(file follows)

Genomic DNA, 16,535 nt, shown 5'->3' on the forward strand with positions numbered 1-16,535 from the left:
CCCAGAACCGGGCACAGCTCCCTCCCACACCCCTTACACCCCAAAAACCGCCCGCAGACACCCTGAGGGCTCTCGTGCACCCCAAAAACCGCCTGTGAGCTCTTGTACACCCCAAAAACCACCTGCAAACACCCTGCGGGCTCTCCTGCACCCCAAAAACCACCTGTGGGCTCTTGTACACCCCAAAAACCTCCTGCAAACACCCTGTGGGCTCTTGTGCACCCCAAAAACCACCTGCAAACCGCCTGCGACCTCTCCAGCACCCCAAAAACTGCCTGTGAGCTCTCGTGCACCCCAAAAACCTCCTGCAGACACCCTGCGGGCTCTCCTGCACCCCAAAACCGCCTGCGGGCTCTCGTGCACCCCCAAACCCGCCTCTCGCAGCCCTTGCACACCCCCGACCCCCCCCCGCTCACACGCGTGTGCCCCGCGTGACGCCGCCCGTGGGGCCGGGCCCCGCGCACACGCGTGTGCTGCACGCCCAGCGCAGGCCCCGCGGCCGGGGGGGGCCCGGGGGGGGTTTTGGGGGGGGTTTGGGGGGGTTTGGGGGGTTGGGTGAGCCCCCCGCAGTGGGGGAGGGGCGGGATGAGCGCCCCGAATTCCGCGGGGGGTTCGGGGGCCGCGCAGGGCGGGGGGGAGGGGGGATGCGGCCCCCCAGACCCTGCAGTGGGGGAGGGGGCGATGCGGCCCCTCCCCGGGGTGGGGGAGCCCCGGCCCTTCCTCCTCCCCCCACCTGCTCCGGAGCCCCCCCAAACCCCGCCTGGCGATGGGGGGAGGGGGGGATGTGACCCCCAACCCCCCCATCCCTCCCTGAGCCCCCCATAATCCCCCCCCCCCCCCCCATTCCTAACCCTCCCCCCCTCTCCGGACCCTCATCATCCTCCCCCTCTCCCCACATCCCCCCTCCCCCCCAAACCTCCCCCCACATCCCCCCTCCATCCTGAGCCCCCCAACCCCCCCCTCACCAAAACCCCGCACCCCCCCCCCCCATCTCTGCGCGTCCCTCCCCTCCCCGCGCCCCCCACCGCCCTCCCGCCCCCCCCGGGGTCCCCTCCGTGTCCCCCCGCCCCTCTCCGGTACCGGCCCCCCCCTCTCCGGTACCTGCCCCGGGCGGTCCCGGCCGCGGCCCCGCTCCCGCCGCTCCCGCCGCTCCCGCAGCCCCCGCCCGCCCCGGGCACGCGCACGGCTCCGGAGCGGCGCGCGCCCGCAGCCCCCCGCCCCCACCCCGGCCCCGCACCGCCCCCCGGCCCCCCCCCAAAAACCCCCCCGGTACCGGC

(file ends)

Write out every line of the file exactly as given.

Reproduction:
Genomic DNA, 16,535 nt, shown 5'->3' on the forward strand with positions numbered 1-16,535 from the left:
CCCAGAACCGGGCACAGCTCCCTCCCACACCCCTTACACCCCAAAAACCGCCCGCAGACACCCTGAGGGCTCTCGTGCACCCCAAAAACCGCCTGTGAGCTCTTGTACACCCCAAAAACCACCTGCAAACACCCTGCGGGCTCTCCTGCACCCCAAAAACCACCTGTGGGCTCTTGTACACCCCAAAAACCTCCTGCAAACACCCTGTGGGCTCTTGTGCACCCCAAAAACCACCTGCAAACCGCCTGCGACCTCTCCAGCACCCCAAAAACTGCCTGTGAGCTCTCGTGCACCCCAAAAACCTCCTGCAGACACCCTGCGGGCTCTCCTGCACCCCAAAACCGCCTGCGGGCTCTCGTGCACCCCCAAACCCGCCTCTCGCAGCCCTTGCACACCCCCGACCCCCCCCCGCTCACACGCGTGTGCCCCGCGTGACGCCGCCCGTGGGGCCGGGCCCCGCGCACACGCGTGTGCTGCACGCCCAGCGCAGGCCCCGCGGCCGGGGGGGGCCCGGGGGGGGTTTTGGGGGGGGTTTGGGGGGGTTTGGGGGGTTGGGTGAGCCCCCCGCAGTGGGGGAGGGGCGGGATGAGCGCCCCGAATTCCGCGGGGGGTTCGGGGGCCGCGCAGGGCGGGGGGGAGGGGGGATGCGGCCCCCCAGACCCTGCAGTGGGGGAGGGGGCGATGCGGCCCCTCCCCGGGGTGGGGGAGCCCCGGCCCTTCCTCCTCCCCCCACCTGCTCCGGAGCCCCCCCAAACCCCGCCTGGCGATGGGGGGAGGGGGGGATGTGACCCCCAACCCCCCCATCCCTCCCTGAGCCCCCCATAATCCCCCCCCCCCCCCCCATTCCTAACCCTCCCCCCCTCTCCGGACCCTCATCATCCTCCCCCTCTCCCCACATCCCCCCTCCCCCCCAAACCTCCCCCCACATCCCCCCTCCATCCTGAGCCCCCCAACCCCCCCCTCACCAAAACCCCGCACCCCCCCCCCCCATCTCTGCGCGTCCCTCCCCTCCCCGCGCCCCCCACCGCCCTCCCGCCCCCCCCGGGGTCCCCTCCGTGTCCCCCCGCCCCTCTCCGGTACCGGCCCCCCCCTCTCCGGTACCTGCCCCGGGCGGTCCCGGCCGCGGCCCCGCTCCCGCCGCTCCCGCCGCTCCCGCAGCCCCCGCCCGCCCCGGGCACGCGCACGGCTCCGGAGCGGCGCGCGCCCGCAGCCCCCCGCCCCCACCCCGGCCCCGCACCGCCCCCCGGCCCCCCCCCAAAAACCCCCCCGGTACCGGC